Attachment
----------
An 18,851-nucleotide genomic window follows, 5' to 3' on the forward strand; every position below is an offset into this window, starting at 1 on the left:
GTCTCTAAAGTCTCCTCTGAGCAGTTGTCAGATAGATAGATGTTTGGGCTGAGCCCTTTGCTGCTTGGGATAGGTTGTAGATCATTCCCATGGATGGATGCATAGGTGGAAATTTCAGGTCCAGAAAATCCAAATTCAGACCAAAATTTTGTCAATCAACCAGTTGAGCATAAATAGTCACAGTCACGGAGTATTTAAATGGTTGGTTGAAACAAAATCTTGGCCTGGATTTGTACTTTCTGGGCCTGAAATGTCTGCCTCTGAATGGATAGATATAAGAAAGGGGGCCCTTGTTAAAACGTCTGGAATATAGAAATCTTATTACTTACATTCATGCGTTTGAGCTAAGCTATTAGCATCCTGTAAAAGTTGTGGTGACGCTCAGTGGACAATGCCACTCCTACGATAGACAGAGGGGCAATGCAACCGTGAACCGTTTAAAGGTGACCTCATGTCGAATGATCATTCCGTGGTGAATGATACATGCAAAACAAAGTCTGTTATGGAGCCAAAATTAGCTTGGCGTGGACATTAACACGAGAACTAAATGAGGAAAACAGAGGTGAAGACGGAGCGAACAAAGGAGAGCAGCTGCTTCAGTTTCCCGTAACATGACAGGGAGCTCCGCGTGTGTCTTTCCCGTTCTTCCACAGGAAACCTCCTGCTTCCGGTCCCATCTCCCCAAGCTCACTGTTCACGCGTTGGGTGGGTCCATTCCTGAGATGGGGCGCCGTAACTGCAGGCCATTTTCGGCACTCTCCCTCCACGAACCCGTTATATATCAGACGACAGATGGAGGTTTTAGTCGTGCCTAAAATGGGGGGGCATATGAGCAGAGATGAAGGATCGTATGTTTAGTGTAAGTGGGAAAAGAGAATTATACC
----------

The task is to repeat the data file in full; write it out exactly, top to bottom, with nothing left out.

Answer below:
An 18,851-nucleotide genomic window follows, 5' to 3' on the forward strand; every position below is an offset into this window, starting at 1 on the left:
GTCTCTAAAGTCTCCTCTGAGCAGTTGTCAGATAGATAGATGTTTGGGCTGAGCCCTTTGCTGCTTGGGATAGGTTGTAGATCATTCCCATGGATGGATGCATAGGTGGAAATTTCAGGTCCAGAAAATCCAAATTCAGACCAAAATTTTGTCAATCAACCAGTTGAGCATAAATAGTCACAGTCACGGAGTATTTAAATGGTTGGTTGAAACAAAATCTTGGCCTGGATTTGTACTTTCTGGGCCTGAAATGTCTGCCTCTGAATGGATAGATATAAGAAAGGGGGCCCTTGTTAAAACGTCTGGAATATAGAAATCTTATTACTTACATTCATGCGTTTGAGCTAAGCTATTAGCATCCTGTAAAAGTTGTGGTGACGCTCAGTGGACAATGCCACTCCTACGATAGACAGAGGGGCAATGCAACCGTGAACCGTTTAAAGGTGACCTCATGTCGAATGATCATTCCGTGGTGAATGATACATGCAAAACAAAGTCTGTTATGGAGCCAAAATTAGCTTGGCGTGGACATTAACACGAGAACTAAATGAGGAAAACAGAGGTGAAGACGGAGCGAACAAAGGAGAGCAGCTGCTTCAGTTTCCCGTAACATGACAGGGAGCTCCGCGTGTGTCTTTCCCGTTCTTCCACAGGAAACCTCCTGCTTCCGGTCCCATCTCCCCAAGCTCACTGTTCACGCGTTGGGTGGGTCCATTCCTGAGATGGGGCGCCGTAACTGCAGGCCATTTTCGGCACTCTCCCTCCACGAACCCGTTATATATCAGACGACAGATGGAGGTTTTAGTCGTGCCTAAAATGGGGGGGCATATGAGCAGAGATGAAGGATCGTATGTTTAGTGTAAGTGGGAAAAGAGAATTATACC